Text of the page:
Walk from the mystery, a love where you feeling
Rough up protection, a spear in your hand
In light of our dreaming, never meant to be easy
Sometimes there’ll be water, sometimes you’ll be dry
Footprints in tandem, in this ancient sandstone
Grandmothers reside, and I’ll be by your side
Oh, I will be by your side
Grandmother, I will be your side, oh

[Leah Song:]
Part of creation is making a statement
You can’t escape it, she’s coming for you
If it was up to me, I’d teach that the lonely
This is just part of the courage it takes
Maybe it’s the music, it’s moving right through us
All of the songs that will outlive me
I’m running the song lines, I’m wrapping my prayer ties
Preserving the old way, my wolf has returned
My wolf has returned, oh

[Nahko Bear:]
Go on and carry your flag, carry your flag, I got your back
Go on and carry your flag, carry your flag, I got your back

Carry your flag, carry your flag
Carry your flag, carry your flag
Carry your flag, carry your flag
Carry your flag, carry your flag
Carry your flag, carry your flag
Carry your flag, carry your flag
Carry your flag, carry your flag
Carry your flag

“Runner” Nahko and Medicine for the People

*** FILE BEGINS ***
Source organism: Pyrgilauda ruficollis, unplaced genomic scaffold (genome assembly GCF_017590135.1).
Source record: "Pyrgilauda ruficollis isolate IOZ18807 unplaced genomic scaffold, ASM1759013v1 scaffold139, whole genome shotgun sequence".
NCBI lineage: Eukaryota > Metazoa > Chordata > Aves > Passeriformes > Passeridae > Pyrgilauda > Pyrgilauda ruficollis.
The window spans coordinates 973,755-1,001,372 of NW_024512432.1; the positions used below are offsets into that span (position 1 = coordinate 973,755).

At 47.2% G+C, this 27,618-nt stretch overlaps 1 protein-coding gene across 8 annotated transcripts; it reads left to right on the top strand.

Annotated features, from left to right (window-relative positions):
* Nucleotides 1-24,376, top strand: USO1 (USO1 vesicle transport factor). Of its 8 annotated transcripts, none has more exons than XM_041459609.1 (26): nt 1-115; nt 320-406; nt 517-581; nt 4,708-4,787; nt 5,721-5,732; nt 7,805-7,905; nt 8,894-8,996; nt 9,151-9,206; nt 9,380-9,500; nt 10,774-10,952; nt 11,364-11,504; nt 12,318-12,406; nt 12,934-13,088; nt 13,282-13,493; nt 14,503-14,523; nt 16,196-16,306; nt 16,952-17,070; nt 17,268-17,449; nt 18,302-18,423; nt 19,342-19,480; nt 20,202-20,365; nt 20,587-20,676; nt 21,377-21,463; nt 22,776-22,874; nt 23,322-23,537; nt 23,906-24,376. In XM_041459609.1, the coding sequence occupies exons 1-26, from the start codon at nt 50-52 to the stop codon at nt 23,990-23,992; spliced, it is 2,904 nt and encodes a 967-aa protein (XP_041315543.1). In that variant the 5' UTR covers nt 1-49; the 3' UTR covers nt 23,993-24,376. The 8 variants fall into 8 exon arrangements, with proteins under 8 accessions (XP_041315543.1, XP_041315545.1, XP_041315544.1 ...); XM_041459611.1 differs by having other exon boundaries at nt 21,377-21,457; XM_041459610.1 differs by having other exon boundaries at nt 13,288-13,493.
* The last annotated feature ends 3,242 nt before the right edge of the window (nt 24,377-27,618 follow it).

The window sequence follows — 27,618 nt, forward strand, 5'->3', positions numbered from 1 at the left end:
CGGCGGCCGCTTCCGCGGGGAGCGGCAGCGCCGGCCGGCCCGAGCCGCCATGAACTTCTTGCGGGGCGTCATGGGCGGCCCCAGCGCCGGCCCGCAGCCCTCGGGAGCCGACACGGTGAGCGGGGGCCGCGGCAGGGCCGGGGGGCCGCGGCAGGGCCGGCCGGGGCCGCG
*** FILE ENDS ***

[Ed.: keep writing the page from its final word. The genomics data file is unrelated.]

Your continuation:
I am a runner
Running from nothing
All things behind me
And all good things ahead
I am another kind of lover
Follow them dragonflies and lead me to the
Sunrise in the morning
Tides in the evening

Lay me down, yeah, lay me down
And teach me one of them harder lessons
Lay me down
Yeah, lay me down
And kiss me softly, kiss me softly
In all of them places that you know me best

Whoa-oh-oh-oh, yeah
Whoa-oh-oh-oh, yeah

I can be loyal, return the honor
And I’ll put my family first
But you must earn your keep
This love has no strings
No leash, no clipped wings
Stronger than most things
It is noble by nature
I want no promises
Just some logged hours

Lay me down, oh lay me down
And maybe an open mind will open mine
Oh lay me down, lay me down
And kiss me softly, kiss me softly
In all of them places that you know me best

Whoa-oh-oh-oh, yeah
Whoa-oh-oh-oh, yeah

Return, return, return
To all them places that you learn
Return, return, return
All them places that you learn